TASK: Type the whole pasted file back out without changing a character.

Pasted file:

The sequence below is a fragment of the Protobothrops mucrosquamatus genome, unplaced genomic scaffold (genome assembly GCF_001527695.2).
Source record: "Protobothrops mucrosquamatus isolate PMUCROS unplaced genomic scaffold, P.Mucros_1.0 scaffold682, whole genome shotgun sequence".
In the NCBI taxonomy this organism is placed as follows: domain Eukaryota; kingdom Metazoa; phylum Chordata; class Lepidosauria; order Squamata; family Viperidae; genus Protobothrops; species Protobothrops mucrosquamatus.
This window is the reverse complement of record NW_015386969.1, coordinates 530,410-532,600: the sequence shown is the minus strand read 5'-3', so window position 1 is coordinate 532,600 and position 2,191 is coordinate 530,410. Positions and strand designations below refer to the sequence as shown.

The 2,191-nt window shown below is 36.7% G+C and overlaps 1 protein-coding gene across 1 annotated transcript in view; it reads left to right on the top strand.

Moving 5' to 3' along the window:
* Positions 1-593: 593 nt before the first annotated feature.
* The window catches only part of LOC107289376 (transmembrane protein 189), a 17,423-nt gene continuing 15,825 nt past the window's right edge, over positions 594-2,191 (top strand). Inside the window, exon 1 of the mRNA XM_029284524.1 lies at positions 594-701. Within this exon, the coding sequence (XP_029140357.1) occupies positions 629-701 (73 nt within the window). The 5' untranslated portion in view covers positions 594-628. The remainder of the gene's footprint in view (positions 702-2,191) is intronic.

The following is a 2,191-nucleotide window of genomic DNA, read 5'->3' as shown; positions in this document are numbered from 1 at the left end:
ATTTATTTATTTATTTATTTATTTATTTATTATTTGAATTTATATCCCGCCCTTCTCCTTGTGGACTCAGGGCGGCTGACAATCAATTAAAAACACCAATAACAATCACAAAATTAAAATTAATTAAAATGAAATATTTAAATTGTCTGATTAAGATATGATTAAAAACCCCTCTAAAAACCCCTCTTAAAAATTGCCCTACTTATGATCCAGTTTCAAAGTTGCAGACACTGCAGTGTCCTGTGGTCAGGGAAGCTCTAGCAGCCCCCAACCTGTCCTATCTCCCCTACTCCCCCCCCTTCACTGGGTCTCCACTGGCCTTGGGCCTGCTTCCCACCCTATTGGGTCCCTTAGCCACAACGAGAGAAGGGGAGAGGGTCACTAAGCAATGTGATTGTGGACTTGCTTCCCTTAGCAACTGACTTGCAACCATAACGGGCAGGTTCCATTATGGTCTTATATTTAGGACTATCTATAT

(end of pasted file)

The sequence below is a fragment of the Protobothrops mucrosquamatus genome, unplaced genomic scaffold (genome assembly GCF_001527695.2).
Source record: "Protobothrops mucrosquamatus isolate PMUCROS unplaced genomic scaffold, P.Mucros_1.0 scaffold682, whole genome shotgun sequence".
In the NCBI taxonomy this organism is placed as follows: domain Eukaryota; kingdom Metazoa; phylum Chordata; class Lepidosauria; order Squamata; family Viperidae; genus Protobothrops; species Protobothrops mucrosquamatus.
This window is the reverse complement of record NW_015386969.1, coordinates 530,410-532,600: the sequence shown is the minus strand read 5'-3', so window position 1 is coordinate 532,600 and position 2,191 is coordinate 530,410. Positions and strand designations below refer to the sequence as shown.

The 2,191-nt window shown below is 36.7% G+C and overlaps 1 protein-coding gene across 1 annotated transcript in view; it reads left to right on the top strand.

Moving 5' to 3' along the window:
* Positions 1-593: 593 nt before the first annotated feature.
* The window catches only part of LOC107289376 (transmembrane protein 189), a 17,423-nt gene continuing 15,825 nt past the window's right edge, over positions 594-2,191 (top strand). Inside the window, exon 1 of the mRNA XM_029284524.1 lies at positions 594-701. Within this exon, the coding sequence (XP_029140357.1) occupies positions 629-701 (73 nt within the window). The 5' untranslated portion in view covers positions 594-628. The remainder of the gene's footprint in view (positions 702-2,191) is intronic.

The following is a 2,191-nucleotide window of genomic DNA, read 5'->3' as shown; positions in this document are numbered from 1 at the left end:
ATTTATTTATTTATTTATTTATTTATTTATTATTTGAATTTATATCCCGCCCTTCTCCTTGTGGACTCAGGGCGGCTGACAATCAATTAAAAACACCAATAACAATCACAAAATTAAAATTAATTAAAATGAAATATTTAAATTGTCTGATTAAGATATGATTAAAAACCCCTCTAAAAACCCCTCTTAAAAATTGCCCTACTTATGATCCAGTTTCAAAGTTGCAGACACTGCAGTGTCCTGTGGTCAGGGAAGCTCTAGCAGCCCCCAACCTGTCCTATCTCCCCTACTCCCCCCCCTTCACTGGGTCTCCACTGGCCTTGGGCCTGCTTCCCACCCTATTGGGTCCCTTAGCCACAACGAGAGAAGGGGAGAGGGTCACTAAGCAATGTGATTGTGGACTTGCTTCCCTTAGCAACTGACTTGCAACCATAACGGGCAGGTTCCATTATGGTCTTATATTTAGGACTATCTATAT